Scientists successfully create synthetic human fetus

The synthetic fetus is not likely to be used in the near future because of the ethical and moral issues associated with it.

 Illustrative image of a fetus. (photo credit: Wikimedia Commons)
Illustrative image of a fetus.
(photo credit: Wikimedia Commons)

Scientists created synthetic human fetuses using stem cells in a groundbreaking step that circumvents the need for an egg or sperm.

The scientists said that these fetuses, which are like fetuses in the earliest stages of human development, can teach about the effect of genetic disorders and biological causes of recurring miscarriages. Still, their existence raises serious ethical and legal issues because there is no legislation regarding the entities that were grown in a lab in most of the world's countries currently.

It's important to note that the fetuses have no beating heart or the beginning of a brain, but they do include the cells that generally would go on to create the placenta and the baby itself.

Prof. Magdalena Zernicka-Goetz from Cambridge and the Technological Institute of California described the work on Wednesday at the annual meeting of the International Association of Stem Cell Research in Boston.

There is no chance in the near future of using synthetic fetuses clinically, however. It would be illegal to implant them in a patient's womb, and it's still unclear if these creations have the potential to continue to mature beyond the earliest development stages.

In vitro fertilization 370 (credit: REUTERS/Kacper Pempel)
In vitro fertilization 370 (credit: REUTERS/Kacper Pempel)

In the past, Zernicka-Goetz's team showed that it's possible to encourage stem cells from mice to gather themselves into models of fetuses with intestinal systems, the beginning of brains and beating hearts. Since then, a race was run to translate that work into human models, and a number of teams succeeded in reproducing the earliest stages of development.

Will this fetus grow into a living being?

The model structures, each of which grew from a single fetal stem cell, reached the beginning of development called gastrulation where the embryo changes from being a continuous sheet of cells to forming separate cell rows and establishing the basic axes of the body. At this stage, the fetus doesn't have a beating heart, intestines or even the beginning of a brain, but the model showed the presence of primary cells that are the precursor cells of the egg and sperm.

"Our human model is the first model of human fetuses that specifies amniotic fluids and germination cells, the precursor cells to the egg and the sperm," Zernicka-Goetz told The Guardian before the lecture. "It is entirely made of fetal stem cells."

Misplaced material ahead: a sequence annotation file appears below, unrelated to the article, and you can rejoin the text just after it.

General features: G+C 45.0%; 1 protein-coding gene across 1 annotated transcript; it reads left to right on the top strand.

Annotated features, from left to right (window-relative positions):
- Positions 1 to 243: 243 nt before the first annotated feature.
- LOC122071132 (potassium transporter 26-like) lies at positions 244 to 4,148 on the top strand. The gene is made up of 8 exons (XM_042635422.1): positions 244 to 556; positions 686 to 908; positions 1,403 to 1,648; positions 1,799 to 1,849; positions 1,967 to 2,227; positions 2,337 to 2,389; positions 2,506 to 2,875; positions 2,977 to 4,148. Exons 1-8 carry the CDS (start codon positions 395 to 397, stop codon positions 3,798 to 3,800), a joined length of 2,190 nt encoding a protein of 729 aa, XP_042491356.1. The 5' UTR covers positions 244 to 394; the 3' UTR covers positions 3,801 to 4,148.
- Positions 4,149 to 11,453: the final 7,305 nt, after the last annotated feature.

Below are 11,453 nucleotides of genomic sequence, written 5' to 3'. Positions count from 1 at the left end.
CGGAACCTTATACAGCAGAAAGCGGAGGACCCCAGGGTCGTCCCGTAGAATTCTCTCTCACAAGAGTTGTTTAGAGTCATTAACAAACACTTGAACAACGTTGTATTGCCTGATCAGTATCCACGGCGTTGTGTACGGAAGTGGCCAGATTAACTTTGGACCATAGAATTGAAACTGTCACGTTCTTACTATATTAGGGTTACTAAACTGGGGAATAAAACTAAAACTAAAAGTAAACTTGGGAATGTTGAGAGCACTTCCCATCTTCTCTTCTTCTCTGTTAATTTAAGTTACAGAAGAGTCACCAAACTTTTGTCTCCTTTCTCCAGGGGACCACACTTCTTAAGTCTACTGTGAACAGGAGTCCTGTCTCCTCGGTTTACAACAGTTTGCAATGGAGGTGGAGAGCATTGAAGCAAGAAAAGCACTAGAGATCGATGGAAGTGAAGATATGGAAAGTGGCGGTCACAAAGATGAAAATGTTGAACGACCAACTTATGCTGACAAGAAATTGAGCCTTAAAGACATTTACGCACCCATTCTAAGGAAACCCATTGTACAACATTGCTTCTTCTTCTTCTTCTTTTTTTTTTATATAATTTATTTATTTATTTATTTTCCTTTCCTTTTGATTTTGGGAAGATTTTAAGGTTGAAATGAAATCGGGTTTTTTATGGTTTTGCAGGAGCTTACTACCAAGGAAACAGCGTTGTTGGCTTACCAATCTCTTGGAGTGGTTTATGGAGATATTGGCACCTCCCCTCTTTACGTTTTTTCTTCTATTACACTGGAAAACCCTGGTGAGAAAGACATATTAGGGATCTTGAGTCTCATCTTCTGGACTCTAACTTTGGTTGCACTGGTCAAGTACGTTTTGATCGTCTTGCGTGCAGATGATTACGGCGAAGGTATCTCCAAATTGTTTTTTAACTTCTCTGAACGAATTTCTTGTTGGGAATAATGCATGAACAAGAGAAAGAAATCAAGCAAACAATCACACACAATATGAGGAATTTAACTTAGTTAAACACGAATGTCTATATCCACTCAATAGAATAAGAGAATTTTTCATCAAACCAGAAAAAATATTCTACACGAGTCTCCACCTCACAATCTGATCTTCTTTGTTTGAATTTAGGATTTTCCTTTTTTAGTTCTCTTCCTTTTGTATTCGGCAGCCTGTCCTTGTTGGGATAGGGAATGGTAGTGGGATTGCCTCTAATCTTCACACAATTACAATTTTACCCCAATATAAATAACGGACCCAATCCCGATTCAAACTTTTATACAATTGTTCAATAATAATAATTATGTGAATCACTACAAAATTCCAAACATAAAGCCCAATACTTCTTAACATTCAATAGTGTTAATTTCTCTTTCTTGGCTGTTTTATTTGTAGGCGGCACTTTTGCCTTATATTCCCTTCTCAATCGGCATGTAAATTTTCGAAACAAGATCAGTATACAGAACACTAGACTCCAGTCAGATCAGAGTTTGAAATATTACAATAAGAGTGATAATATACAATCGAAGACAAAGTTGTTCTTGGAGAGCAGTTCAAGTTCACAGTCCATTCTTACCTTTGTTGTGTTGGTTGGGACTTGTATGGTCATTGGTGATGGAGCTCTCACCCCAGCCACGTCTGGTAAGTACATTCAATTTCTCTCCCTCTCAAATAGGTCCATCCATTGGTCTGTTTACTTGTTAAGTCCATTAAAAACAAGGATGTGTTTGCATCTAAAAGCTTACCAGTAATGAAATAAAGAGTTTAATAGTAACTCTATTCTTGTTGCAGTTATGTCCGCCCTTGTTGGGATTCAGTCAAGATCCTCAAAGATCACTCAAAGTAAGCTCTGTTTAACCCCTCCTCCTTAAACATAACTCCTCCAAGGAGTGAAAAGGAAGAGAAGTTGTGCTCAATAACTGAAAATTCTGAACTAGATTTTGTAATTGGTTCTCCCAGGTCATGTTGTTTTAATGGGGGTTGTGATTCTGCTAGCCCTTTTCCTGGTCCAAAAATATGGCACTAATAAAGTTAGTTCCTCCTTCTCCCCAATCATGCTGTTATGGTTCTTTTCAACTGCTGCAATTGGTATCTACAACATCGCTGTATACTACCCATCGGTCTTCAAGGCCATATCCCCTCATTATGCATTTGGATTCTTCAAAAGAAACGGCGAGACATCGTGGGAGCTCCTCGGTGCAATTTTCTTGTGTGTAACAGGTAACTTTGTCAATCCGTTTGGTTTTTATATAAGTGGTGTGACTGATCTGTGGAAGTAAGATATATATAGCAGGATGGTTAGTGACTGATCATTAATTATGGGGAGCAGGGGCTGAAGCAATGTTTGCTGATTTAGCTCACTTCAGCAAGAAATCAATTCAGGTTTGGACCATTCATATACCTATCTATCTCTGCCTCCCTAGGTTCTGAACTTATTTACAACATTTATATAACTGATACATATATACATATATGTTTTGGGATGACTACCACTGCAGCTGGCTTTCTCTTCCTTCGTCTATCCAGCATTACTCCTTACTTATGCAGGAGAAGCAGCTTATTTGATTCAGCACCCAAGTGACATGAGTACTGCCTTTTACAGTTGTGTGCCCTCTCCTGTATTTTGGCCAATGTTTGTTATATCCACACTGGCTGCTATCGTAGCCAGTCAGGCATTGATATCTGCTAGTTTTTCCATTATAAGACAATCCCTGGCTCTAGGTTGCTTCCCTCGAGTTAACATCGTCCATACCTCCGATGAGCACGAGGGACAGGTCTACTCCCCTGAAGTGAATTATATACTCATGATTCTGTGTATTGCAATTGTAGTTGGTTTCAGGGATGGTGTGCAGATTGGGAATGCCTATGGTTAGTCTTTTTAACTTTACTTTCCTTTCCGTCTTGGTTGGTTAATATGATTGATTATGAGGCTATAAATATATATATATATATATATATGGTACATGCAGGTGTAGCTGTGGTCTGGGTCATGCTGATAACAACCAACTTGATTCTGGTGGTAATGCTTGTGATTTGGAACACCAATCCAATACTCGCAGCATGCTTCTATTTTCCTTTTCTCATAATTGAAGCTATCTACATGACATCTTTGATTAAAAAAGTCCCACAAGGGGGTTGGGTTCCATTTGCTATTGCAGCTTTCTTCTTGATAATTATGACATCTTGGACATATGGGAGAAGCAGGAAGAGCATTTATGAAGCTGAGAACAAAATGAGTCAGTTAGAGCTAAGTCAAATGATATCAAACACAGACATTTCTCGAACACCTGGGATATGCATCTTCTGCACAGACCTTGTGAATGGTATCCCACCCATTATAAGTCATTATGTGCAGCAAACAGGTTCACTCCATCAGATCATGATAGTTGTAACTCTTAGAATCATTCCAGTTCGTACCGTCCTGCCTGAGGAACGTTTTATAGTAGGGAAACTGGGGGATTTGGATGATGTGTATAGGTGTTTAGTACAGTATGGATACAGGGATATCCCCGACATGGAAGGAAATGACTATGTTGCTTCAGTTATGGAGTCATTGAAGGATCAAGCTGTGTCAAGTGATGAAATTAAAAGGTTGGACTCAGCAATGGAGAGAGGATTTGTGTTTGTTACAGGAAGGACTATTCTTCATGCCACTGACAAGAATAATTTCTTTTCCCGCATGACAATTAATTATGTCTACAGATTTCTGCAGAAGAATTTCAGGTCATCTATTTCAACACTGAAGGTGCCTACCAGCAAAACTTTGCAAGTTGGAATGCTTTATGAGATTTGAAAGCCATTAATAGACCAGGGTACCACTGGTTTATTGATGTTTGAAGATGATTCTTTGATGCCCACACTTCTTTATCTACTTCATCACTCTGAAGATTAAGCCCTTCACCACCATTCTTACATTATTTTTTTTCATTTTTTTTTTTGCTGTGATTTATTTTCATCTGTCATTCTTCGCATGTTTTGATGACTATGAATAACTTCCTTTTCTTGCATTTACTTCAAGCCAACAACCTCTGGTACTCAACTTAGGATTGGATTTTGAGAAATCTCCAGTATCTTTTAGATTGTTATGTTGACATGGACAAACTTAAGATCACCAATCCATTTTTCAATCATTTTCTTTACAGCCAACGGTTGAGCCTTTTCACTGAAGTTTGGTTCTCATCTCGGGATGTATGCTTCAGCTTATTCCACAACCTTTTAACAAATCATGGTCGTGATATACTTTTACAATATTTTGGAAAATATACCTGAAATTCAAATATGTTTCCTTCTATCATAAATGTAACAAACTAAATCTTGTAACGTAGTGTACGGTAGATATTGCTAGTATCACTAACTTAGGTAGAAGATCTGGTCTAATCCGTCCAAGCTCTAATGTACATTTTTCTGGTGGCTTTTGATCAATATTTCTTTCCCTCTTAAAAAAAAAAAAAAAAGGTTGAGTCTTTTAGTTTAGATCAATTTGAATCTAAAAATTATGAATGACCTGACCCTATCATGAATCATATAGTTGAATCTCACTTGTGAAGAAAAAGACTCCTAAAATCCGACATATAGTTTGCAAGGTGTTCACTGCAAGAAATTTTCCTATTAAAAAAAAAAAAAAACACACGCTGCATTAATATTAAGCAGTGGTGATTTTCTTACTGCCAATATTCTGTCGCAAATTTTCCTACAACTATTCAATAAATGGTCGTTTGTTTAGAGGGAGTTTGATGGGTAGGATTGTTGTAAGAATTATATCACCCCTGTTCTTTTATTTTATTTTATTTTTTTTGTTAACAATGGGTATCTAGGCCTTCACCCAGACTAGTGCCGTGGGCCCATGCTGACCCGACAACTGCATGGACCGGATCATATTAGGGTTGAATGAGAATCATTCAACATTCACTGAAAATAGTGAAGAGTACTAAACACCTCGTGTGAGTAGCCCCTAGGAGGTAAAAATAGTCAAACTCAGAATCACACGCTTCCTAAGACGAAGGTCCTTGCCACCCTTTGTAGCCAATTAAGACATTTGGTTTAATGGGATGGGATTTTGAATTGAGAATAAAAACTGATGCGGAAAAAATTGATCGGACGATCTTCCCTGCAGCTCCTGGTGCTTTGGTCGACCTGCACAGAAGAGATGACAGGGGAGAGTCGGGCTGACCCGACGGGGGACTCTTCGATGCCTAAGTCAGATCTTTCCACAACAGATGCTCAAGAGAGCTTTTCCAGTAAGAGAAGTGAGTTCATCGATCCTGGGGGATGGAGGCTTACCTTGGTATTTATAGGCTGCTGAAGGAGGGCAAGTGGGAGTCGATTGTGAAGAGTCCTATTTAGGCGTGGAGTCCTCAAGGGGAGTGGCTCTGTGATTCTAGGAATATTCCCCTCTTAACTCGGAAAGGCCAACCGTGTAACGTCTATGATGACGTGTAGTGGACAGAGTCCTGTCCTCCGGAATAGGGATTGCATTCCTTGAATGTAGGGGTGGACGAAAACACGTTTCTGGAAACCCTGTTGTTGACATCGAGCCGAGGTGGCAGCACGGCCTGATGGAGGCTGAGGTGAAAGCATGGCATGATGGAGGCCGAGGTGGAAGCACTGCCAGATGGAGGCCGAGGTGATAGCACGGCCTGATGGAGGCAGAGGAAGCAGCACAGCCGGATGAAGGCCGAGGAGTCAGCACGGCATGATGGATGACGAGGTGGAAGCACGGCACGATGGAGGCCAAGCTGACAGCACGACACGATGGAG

"What they've actually done here is take fetal stem cells with no identity which can be sorted in any direction you want to theoretically grow any organ you want," explained Prof. Benjamin Dekel, the manager of the Sagol Center for Regenerative Medicine in Tel Aviv University. "In the development of a fetus, there are three germination layers. Here, they took it one step forward to the stage where there is actually a sort of fetus in the petri dish. And each time, they take it one more step forward with far-reaching consequences."

The development comes with ethical and moral questions

Indeed, the new development of course raises ethical and moral questions that humanity needs to deal with now and in the future.

"It's difficult to imitate nature, and the question is whether this is a real fetus or cells arranged sort of like a fetus."

Prof. Benjamin Dekel

"If the intention is that these models are very similar to normal fetuses, then in some way, they need to be treated as such," said the researchers. "Right now, they are not being legislation. People are worried about it."

"There are a few problems here," said Dekel. "The main problem is how similar are the tissues created outside the bodies to the real fetus. It's difficult to imitate nature, and the question is whether this is a real fetus or cells arranged sort of like a fetus. And of course, there are major ethical consequences here."

On the other hand, Dekel said that "if we have synthetic fetuses, we can learn more about sicknesses in the fetal life. We can open a whole world of teaching about sicknesses that develop in fetal life or birth defects. We've never had these kinds of model systems, but again, we don't know how similar it is to the real thing. There's a difference when you grow something outside of the body in a tube and you try to imitate a process that developed over millions of years of evolution. That's why there's an argument about how similar it is to the real thing."